Still life, by definition, is an image comprised of one or more inanimate objects, often staged in a very intentional fashion. This kind of image is so incredibly simple that it allows you to take it and run in pretty much any direction you like.
Food, tools, ceramics, plants, books, pillows, or even technology—we’re constantly surrounded by the objects that make up the details of our daily lives. Why not make them a subject for your shoot? You may even want to create a new portfolio for your food photographs or set up a separate Instagram account for your catalog of plant photos so that you can explore the niche you choose in-depth and review your progress easily.
5. Turn to monotones
When you’re stuck in a rut and unsure which direction to go, return to the basics. Color is a foundational element of fine art photography, and stripping it down to just one can produce interesting visual results.
As a fun creative exercise, consider choosing one color, or one very limited section of the color wheel, to focus on as your primary design inspiration. You’ll likely find yourself being drawn into the color and seeing it in ways you never did before, opening up new avenues for visual interpretation.Arts and Photography Books
6. Free the lens
Freelensing is a creative photography technique in which a photographer holds their lens off-camera and shoots right through it. To make the aperture work, most photographers elect to buy broken lenses off eBay, which can further intensify the textured, cracked effect this technique creates.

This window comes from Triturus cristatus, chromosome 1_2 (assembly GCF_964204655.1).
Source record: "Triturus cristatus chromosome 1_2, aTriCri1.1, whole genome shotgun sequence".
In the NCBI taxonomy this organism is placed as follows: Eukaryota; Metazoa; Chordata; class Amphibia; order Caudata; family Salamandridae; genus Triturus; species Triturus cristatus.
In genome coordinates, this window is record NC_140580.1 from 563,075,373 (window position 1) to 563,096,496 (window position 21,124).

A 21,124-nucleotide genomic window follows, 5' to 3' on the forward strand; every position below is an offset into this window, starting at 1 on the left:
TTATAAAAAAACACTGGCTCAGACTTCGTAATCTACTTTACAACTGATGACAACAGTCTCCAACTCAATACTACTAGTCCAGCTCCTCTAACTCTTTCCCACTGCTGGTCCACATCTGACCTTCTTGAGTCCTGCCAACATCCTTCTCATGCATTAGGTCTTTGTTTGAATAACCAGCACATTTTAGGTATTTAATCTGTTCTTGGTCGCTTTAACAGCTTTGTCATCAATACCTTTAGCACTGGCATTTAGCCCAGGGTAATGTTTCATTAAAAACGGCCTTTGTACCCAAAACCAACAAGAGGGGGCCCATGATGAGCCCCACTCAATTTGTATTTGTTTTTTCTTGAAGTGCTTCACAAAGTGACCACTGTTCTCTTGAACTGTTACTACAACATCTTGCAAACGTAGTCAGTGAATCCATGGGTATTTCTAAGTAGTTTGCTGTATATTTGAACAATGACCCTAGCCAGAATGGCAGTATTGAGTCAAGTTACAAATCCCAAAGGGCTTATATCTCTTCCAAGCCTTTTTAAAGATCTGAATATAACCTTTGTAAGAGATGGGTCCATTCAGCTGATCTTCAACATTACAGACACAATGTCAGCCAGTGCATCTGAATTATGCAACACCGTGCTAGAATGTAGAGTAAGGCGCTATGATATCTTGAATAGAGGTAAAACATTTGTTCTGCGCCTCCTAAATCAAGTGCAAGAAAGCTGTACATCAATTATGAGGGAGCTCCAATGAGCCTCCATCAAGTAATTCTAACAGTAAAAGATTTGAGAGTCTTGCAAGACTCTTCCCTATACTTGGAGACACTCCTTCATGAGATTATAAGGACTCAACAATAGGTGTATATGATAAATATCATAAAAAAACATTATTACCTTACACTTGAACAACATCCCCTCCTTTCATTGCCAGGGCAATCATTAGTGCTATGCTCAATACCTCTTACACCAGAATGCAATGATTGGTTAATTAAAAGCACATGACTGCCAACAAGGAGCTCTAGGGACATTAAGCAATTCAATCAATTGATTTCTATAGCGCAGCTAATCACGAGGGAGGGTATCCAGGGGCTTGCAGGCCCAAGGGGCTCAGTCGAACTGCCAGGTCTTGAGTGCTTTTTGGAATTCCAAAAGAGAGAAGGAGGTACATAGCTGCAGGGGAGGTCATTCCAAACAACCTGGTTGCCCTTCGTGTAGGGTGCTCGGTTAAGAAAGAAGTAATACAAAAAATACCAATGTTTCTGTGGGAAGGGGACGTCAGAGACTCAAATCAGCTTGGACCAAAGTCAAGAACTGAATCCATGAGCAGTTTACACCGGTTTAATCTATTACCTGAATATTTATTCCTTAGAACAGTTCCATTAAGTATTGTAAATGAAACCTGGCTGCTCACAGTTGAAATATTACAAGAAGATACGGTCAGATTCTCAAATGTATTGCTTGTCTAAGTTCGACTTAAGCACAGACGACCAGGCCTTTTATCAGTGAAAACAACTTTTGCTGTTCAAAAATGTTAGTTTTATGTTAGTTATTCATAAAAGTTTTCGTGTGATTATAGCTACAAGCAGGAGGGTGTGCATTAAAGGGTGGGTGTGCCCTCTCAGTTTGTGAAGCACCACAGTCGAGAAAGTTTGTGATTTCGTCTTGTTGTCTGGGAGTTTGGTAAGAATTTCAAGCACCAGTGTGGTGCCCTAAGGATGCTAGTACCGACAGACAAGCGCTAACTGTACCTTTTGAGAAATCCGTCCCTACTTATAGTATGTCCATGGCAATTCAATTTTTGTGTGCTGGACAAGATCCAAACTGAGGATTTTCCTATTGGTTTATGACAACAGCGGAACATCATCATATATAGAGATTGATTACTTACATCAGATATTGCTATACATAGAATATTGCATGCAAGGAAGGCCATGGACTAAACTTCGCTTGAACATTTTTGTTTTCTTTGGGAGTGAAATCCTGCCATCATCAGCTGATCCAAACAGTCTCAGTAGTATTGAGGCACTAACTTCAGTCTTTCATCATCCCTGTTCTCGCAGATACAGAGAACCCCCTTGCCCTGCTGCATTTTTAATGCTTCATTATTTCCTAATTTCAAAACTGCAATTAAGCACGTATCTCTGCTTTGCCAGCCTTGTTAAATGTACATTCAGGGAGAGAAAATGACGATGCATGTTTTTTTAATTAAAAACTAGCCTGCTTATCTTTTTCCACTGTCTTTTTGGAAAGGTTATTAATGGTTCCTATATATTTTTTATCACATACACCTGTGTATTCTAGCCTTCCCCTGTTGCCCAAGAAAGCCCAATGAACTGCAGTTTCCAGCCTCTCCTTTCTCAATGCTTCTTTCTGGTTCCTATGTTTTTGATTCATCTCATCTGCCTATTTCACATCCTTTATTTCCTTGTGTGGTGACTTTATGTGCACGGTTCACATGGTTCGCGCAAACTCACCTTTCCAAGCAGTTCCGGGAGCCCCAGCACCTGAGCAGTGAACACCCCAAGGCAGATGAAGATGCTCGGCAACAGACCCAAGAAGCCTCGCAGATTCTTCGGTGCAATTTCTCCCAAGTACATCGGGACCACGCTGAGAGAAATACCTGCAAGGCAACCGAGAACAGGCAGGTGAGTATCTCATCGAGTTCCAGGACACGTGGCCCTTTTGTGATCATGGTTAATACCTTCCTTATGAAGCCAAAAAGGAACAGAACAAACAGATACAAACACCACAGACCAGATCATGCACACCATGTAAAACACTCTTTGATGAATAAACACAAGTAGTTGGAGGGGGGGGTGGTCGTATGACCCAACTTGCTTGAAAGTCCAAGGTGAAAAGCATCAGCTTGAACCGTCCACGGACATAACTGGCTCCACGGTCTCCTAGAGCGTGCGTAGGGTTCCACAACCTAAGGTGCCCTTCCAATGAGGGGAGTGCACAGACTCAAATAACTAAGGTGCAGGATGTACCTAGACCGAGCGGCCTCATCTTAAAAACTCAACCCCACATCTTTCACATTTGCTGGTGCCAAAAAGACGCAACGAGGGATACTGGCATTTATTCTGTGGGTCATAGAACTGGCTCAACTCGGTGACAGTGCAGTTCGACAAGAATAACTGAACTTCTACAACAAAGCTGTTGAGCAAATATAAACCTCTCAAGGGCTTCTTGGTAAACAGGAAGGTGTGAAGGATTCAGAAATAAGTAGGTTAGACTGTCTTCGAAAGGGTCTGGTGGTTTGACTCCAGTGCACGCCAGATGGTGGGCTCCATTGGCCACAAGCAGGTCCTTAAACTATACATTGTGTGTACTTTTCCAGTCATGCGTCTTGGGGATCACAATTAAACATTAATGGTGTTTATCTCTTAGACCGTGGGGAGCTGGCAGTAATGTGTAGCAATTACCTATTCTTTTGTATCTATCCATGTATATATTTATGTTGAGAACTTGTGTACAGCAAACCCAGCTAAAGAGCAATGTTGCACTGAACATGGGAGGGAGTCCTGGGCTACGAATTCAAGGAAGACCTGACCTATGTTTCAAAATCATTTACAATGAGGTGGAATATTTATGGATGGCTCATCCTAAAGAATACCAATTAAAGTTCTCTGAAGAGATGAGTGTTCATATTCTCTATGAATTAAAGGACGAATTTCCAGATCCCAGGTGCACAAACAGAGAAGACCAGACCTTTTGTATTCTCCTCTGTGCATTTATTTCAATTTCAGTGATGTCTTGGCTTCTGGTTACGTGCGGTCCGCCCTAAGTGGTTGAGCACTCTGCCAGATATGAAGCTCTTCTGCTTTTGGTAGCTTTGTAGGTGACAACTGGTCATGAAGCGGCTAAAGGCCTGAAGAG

This effect occurs because the “free” lens allows more light to filter into the camera, softening its focus and inviting washouts to join the party.
7. Creativity is a state of mind
If you take one thing away from these suggestions, take this.
Creativity is a state of mind, not a prize you can win.
It’s a living, breathing, and rather tempestuous tool that you can either work with or against when conceptualizing new photo project ideas.
Even if the above ideas don’t speak to you personally on an artistic level, there’s nothing stopping you from jotting down a few of your own and taking them in your own direction. Never stop trying new things!
Create Art Through Your Lens
They say an artist’s work is never complete.
Whether you are a photographer, painter, sculptor, or any other creative professional, the urge to continuously strive for improvement is almost always there.
This is the blessing and the curse of being an artist—there’s always more to explore!
But with the right attitude, you can perceive the open-endedness of artistic potential with excitement and curiosity rather than fear. Even though trying new things and getting out of your comfort zone can be scary at times, it’s almost always worth the effort.
These art-inspired photography ideas can be interpreted in any way you desire. You can view them as creative mini-concepts to draw from and express in your own unique way.
Photography isn’t always easy. However, once you get into a routine of trying new things and experimenting on a regular basis, discovering your original brand of work and its signature atmosphere will come naturally.